The random generation becomes worse once in-game. Every in-match tactical decision predicates itself on random chance. Unlucky starting rolls could start one off with unusable late-match units and buffs, forcing players to wait for a period of time until they draw lower-tier unit cards. This can be incredibly frustrating for head-to-head matches since another player will often get a clear advantage which their opponent can’t recover from. The fast-paced nature of the tactical gameplay does not mesh with the card-draw system.
Golem Gates thus becomes a bare-bones tactical battle. Poor unit descriptions cause one to simply guess which units are counters to each other. Different strategies become sidelined without knowing basic unit strengths and weaknesses. So instead of proper counter-measures and formation make-ups, the most sound strategy for winning becomes swarming capture points as early as possible. This is the Zerg-Rush problem amplified, allowing players gaining more energy to cruise to an easy victory. But even a great hand and sound rushing strategy won’t guarantee players a positive outcome from their experience.
Golem Gates suffers from a myriad of technical issues. The lowest graphical settings didn’t prevent the second act of the Campaign’s predilection for severe lag. The seventh and ninth chapters were the worst offenders, turning the game into a frame-by-frame slideshow. Other instances of frame drops and lag presented themselves outside of campaign set pieces. Whenever large hosts of units battled each other, there was a noticeably large frame drop that steadily became worse as more units joined the fray.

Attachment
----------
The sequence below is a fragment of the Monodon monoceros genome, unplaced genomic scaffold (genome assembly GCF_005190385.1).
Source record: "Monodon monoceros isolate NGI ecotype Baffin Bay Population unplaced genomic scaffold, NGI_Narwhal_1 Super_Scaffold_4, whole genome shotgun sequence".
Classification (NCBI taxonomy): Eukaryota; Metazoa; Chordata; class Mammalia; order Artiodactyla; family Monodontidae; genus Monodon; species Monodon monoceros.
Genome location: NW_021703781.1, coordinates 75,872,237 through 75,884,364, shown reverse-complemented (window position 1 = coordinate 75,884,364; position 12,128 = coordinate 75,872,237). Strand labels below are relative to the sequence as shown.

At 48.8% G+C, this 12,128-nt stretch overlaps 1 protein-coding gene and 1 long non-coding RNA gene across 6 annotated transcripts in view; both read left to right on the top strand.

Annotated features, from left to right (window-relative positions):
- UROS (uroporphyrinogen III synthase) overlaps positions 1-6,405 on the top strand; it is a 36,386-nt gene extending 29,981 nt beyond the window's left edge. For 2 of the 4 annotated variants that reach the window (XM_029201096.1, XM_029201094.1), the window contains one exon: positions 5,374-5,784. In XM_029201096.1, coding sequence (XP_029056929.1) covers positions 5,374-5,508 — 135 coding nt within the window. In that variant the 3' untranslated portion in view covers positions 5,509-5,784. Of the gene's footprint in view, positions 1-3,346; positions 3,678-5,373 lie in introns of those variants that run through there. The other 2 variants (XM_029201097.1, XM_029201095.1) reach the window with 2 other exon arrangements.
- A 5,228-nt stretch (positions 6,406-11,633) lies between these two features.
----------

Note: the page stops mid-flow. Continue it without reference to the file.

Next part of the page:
On top of laggy input and an inconsistent framerate, numerous game-breaking bugs exist in the title. Shifting levels would often leave unlucky units stuck on top of environmental barriers all too often. Poor pathing would result in enemy AI moving in place, clearly attempting to go through walls towards an objective. On top of these issues, this writer personally experienced three corrupted save games and two hard crashes during the campaign.
These issues plagued the fourteenth chapter to an unplayable point. Progress became frustratingly halted due to multiple hard crashes originating at the same exact state during the mission. Unfortunately, the repeating crash consequently meant that there was no way to finish the campaign to completion.
Golem Gates Structurally Inefficient
Real Time Strategy games have proven a successful cornerstone for the gaming industry’s yearly release cycle. And over the past five years, a constant tide of Total War games and StarCraft II expansions have put the bar high for top-tier AAA RTS releases. Apart from the AAA space, last year’s indie hit Tooth and Tail garnered well-deserved praise in the RTS space for its fairly approachable mechanics and Orwellian-esque narrative.
Golem Gates had a legacy of quality RTS games which it couldn’t overcome. For every positive addition the game provides, it significantly stumbles in other areas. An interesting world design became hampered by a droning narrative with headache-inducing sound effects. Varied map layouts found themselves flawed by poor unit pathing, frustrating RNG mechanics, and barebones tactical gameplay. The myriad bugs, glitches, and technical issues overwhelm any possible enjoyment players could have gleaned.
Release Date: March 28th, 2018
Publisher: Laser Guided Games
Developer: Hollow Earth